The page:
Want to uncover poor practice? Then listen to nursing students

A new inspection regime got under way in England's NHS hospitals in autumn 2013 amid talk of a crack down on poor care standards and rooting out bad practice.

The previous inspection regime fell into disrepute in part because inspectors often lacked experience in the area they were scrutinising. So a midwife may be touring an acute surgical ward, while up the road a cancer nurse specialist was interviewing staff at a maternity unit.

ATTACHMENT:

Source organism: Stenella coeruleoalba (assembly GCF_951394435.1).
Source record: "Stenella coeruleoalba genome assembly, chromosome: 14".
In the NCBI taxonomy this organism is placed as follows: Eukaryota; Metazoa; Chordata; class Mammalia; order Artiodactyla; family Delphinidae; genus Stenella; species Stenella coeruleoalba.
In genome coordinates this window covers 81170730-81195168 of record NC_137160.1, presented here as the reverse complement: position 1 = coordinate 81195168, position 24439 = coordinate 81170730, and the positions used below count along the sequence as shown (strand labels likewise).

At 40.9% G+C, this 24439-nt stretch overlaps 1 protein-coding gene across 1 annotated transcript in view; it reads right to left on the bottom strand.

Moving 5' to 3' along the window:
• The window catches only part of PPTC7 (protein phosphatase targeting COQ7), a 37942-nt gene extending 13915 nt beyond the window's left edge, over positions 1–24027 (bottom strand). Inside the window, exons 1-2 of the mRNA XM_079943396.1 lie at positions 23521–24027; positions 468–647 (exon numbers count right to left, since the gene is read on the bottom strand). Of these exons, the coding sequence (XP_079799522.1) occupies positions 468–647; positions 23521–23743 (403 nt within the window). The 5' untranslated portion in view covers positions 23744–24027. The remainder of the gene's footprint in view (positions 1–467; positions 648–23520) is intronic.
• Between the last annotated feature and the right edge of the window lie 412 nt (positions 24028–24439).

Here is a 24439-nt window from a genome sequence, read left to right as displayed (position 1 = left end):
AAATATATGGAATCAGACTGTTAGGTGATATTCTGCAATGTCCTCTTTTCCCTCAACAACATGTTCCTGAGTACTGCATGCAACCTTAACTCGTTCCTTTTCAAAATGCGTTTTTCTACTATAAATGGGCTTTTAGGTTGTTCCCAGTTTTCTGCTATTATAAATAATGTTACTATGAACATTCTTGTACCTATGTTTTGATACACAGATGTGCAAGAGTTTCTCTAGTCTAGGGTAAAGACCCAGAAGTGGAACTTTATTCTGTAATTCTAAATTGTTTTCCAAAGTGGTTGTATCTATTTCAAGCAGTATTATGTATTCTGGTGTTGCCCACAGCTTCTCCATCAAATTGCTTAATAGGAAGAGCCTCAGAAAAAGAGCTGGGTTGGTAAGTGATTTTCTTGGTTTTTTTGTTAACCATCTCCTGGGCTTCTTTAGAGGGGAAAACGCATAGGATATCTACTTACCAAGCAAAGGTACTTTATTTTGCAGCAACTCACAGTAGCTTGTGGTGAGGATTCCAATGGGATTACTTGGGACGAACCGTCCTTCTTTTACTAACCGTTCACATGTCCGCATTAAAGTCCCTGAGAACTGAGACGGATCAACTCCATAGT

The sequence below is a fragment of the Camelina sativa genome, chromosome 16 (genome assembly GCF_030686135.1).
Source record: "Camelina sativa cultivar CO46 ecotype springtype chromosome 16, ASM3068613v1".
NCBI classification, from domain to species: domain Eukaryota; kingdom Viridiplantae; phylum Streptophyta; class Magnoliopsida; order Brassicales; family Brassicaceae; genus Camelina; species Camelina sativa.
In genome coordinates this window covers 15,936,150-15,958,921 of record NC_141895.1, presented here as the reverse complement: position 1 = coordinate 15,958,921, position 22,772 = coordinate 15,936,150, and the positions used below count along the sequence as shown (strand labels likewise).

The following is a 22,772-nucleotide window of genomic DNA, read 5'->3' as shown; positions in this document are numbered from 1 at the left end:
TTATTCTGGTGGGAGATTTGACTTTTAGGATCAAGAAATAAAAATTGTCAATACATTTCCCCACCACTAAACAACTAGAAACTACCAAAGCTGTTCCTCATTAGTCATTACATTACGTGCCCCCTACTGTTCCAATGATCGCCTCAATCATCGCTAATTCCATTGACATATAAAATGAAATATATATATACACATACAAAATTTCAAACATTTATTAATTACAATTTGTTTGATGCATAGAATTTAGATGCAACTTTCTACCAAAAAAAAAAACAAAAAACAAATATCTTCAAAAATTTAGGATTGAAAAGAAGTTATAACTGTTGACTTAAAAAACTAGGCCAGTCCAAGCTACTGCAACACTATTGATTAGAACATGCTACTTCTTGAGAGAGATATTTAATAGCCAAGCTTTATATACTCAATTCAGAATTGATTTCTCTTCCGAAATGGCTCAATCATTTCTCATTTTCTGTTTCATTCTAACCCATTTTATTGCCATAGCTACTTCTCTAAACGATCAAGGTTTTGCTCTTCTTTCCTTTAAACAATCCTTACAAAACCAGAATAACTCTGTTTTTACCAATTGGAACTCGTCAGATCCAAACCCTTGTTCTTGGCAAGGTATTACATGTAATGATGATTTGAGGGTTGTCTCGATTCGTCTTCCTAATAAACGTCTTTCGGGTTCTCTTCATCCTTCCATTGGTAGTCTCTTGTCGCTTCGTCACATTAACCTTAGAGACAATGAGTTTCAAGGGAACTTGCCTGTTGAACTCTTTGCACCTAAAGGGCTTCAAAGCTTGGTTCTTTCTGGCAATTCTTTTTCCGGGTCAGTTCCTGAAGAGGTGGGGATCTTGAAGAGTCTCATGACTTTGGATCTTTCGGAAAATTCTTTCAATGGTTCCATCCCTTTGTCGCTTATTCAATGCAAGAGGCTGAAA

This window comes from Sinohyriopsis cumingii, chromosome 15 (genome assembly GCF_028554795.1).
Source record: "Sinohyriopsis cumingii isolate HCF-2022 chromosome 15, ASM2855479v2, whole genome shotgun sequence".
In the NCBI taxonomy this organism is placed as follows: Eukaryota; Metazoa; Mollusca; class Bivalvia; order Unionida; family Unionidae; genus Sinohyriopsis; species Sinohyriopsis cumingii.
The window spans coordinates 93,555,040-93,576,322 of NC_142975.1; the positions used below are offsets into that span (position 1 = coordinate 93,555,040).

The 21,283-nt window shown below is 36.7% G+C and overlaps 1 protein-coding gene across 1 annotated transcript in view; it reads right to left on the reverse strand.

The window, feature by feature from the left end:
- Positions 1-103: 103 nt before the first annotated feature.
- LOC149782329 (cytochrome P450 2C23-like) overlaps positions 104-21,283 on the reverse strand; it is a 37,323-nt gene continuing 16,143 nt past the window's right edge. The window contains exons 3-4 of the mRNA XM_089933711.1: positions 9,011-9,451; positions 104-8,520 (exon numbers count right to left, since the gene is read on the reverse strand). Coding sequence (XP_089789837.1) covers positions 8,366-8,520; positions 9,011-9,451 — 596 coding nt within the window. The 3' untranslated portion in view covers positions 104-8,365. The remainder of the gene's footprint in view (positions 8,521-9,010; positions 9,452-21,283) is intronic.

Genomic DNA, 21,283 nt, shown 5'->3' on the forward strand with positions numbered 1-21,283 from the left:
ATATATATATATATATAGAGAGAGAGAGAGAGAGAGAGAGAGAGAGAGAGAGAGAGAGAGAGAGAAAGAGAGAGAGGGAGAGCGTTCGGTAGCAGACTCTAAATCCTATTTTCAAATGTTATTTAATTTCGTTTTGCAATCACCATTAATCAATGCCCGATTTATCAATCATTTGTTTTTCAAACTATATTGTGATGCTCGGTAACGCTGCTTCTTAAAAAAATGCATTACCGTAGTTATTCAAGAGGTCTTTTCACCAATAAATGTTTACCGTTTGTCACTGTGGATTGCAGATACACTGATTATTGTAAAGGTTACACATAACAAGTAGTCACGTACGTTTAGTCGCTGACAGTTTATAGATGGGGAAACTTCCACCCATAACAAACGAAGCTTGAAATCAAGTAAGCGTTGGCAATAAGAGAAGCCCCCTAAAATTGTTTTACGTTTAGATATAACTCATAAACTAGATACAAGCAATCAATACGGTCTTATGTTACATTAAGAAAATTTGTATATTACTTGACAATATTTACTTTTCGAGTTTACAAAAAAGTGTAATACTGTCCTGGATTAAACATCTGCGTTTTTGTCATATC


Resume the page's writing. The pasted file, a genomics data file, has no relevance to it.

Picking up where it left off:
It is a moot point whether inspecting hospitals is a worthwhile exercise. Isn't it a bit late to uncover poor care after the event? A preventive approach would make more sense.

But if we must have inspectors roaming the wards, it is essential that the organisation responsible – the Care Quality Commission (CQC) – taps into an invaluable resource: the nation's nursing and midwifery students.

Sir Bruce Keogh did just that when he carried out checks on 14 under-performing NHS trusts during 2013. In his report, he paid tribute to the students who joined the inspection teams, as they brought fresh eyes to stale clinical areas.

One of those students, Jane Philpott from the University of East Anglia, has told her story in Nursing Standard. I hope the CQC takes note.

About the author

Graham Scott is editor of Nursing Standard, published by RCNi